Dieter Stinglhamber

Back-end Developer

Written on

Taking the DoNotTrack header into account

I mentioned it in my previous post most browsers have the possibility to send a DNT (Do Not Track) header with every request. In a perfect world, every website should check its existence and act accordingly.

According to Wikipedia, this header exists since 2009 and I'm confident saying that most of the websites are not even checking for it pre and post GDPR.

The best solution would be not to track users, but the choice isn't always yours to make (example: client requests). In such cases, you will have to ask your users their permission to track them.

But isn't it redundant to ask a user if he accepts to be tracked using personal idendifiable informations if his browser is already telling you that he doesn't want to be tracked?

And even if you are using a no cookies tracking system that is DNT compliant, is it really useful to load your frontend js tracking script if the user doesn't want to be tracked?

Let's see how to implement that using Laravel.


We will look at 2 different scenarios:

  1. You only have 2 choices: with and without PII cookies.
  2. You have multiple levels of cookies: necessary cookies (session, csrf), preferences (languages selection) and PII cookies.

We will assume that you are checking a cookie-policy cookie to show or hide the banner with the cookie choices.

@if(\Cookie::has('cookie-policy'))
    <!-- Show a banner with the choices -->
@endif

With or without PII

Let's assume that the 2 choices you have are basic and full, your view could look like this

@if(\Cookie::get('cookie-policy') === 'full')
    <!-- Track the user -->
@endif

As you might know, the best way to check something before loading the actual page is to use a middleware.

$ php artisan make:middleware DoNotTrack
public function handle($request, \Closure $next)
{
    if ($request->header('DNT') === '1') {
        \Cookie::queue('cookie-policy', 'basic', 43830);
    }

    return $next($request);
}

The last step is to add the middleware to the web middleware group in app/Http/Kernel.php.

protected $middlewareGroups = [
    'web' => [
        // ...
        \App\Http\Middleware\DoNotTrack::class,
    ],
];

Now, visit your website and...

The cookie is there but it doesn't work, but if you refresh the page again it's working.

I'm not sure if it's related to Laravel, but you can't add a cookie and read it in the same request. The best solution I've found is to use both the session and a cookie to remember the user's choice.

Let's update our middleware:

public function handle($request, \Closure $next)
{
    if ($request->header('DNT') === '1') {
        \Cookie::queue('cookie-policy', 'basic', 43830);
        session()->push('cookie-policy', 'basic');
    }

    return $next($request);
}

And you can now update the banner (and every check you are making for the cookie choice) to also check in the session.

@if(\Cookie::has('cookie-policy') || session()->has('cookie-policy'))
    <!-- Show a banner with the choices -->
@endif

<!-- ... -->

@if(\Cookie::get('cookie-policy') === 'full' || session()->get('cookie-policy') === 'full')
    <!-- Track the user -->
@endif

Now, even the first time you visit the page, it's taking the DNT into account and won't ask the user if he wants to be tracked.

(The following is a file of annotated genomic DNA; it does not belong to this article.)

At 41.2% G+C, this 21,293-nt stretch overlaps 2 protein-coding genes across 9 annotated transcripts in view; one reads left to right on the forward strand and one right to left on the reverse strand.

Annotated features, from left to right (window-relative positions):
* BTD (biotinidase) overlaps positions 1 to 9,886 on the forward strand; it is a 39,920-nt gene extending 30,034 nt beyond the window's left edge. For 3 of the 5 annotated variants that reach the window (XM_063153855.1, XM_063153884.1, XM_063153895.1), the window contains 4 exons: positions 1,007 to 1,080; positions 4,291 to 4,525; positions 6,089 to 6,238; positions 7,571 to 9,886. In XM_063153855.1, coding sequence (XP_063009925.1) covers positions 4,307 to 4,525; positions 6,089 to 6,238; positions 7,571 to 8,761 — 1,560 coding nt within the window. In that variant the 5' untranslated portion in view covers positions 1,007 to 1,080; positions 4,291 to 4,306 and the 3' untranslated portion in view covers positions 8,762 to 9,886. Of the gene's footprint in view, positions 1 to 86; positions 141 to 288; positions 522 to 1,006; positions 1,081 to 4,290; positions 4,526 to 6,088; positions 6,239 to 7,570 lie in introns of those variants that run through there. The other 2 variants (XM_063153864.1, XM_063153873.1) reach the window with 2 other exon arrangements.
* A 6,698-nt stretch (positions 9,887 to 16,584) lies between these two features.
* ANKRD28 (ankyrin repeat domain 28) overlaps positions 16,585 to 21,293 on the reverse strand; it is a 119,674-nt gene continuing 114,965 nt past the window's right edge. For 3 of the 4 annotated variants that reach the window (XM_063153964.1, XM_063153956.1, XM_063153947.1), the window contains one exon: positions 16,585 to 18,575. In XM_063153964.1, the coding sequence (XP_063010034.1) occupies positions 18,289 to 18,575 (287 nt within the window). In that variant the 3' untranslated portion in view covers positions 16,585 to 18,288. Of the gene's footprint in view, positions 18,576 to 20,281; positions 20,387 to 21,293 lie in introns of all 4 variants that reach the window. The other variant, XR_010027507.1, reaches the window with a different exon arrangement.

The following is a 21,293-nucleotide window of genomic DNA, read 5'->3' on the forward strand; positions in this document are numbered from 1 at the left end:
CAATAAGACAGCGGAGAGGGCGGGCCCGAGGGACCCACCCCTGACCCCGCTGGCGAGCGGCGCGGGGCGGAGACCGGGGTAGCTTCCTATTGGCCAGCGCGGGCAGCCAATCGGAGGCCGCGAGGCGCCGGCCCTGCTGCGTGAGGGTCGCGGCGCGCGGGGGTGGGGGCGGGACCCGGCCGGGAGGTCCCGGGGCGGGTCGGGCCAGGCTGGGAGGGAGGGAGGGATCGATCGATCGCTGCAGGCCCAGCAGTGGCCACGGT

Multi-choices cookies policy

For this use case let's pretend that you have 3 levels of cookies:

  1. Those required by the website to function properly
  2. Those that will remember user preferences
  3. The cookies that identify the user for tracking purposes or media targetting

Because you have only one of the three choices that involve identifiable data, you won't need to use a middleware. It also makes this implementation easier.

Let's assume this is what your banner looks like

<form>
    <input type="checkbox" name="necesarry" checked disabled>
    <input type="checkbox" name="preferences" checked>
    <input type="checkbox" name="tracking" checked>
</form>

In case of the presence of the DNT header, you can:

  • remove the default checked state.
<form>
    <input type="checkbox" name="necesarry" checked disabled>
    <input type="checkbox" name="preferences" checked>
    <input
        type="checkbox"
        name="tracking"
        @if (request()->header('DNT') !== '1')
            checked
        @endif
    >
</form>
  • remove the default checked state and disable the input.
<form>
    <input type="checkbox" name="necesarry" checked disabled>
    <input type="checkbox" name="preferences" checked>
    <input
        type="checkbox"
        name="tracking"
        @if (request()->header('DNT') !== '1')
            checked
            disabled
        @endif
    >
</form>
  • remove the input.
<form>
    <input type="checkbox" name="necesarry" checked disabled>
    <input type="checkbox" name="preferences" checked>

    @if (request()->header('DNT') !== '1')
    <input
        type="checkbox"
        name="tracking"
        checked
    >
    @endif
</form>

Personally, I would remove the input altogether, because it makes more sense, but that is a personal choice.


We've seen how to respect the user wish not to be tracked if he's sending a Do Not Track header along with each request.

It might be more complex to implement depending on your code, but it isn't a complex process and it boosts the UX of your website, so in my book, it's an easy win, especially now that the GDPR made lots of people realize how much we were tracked online and stop blindly trusting website with their data.


Spotted a mistake? Noticed something to improve? Feel free to edit this post on GitHub.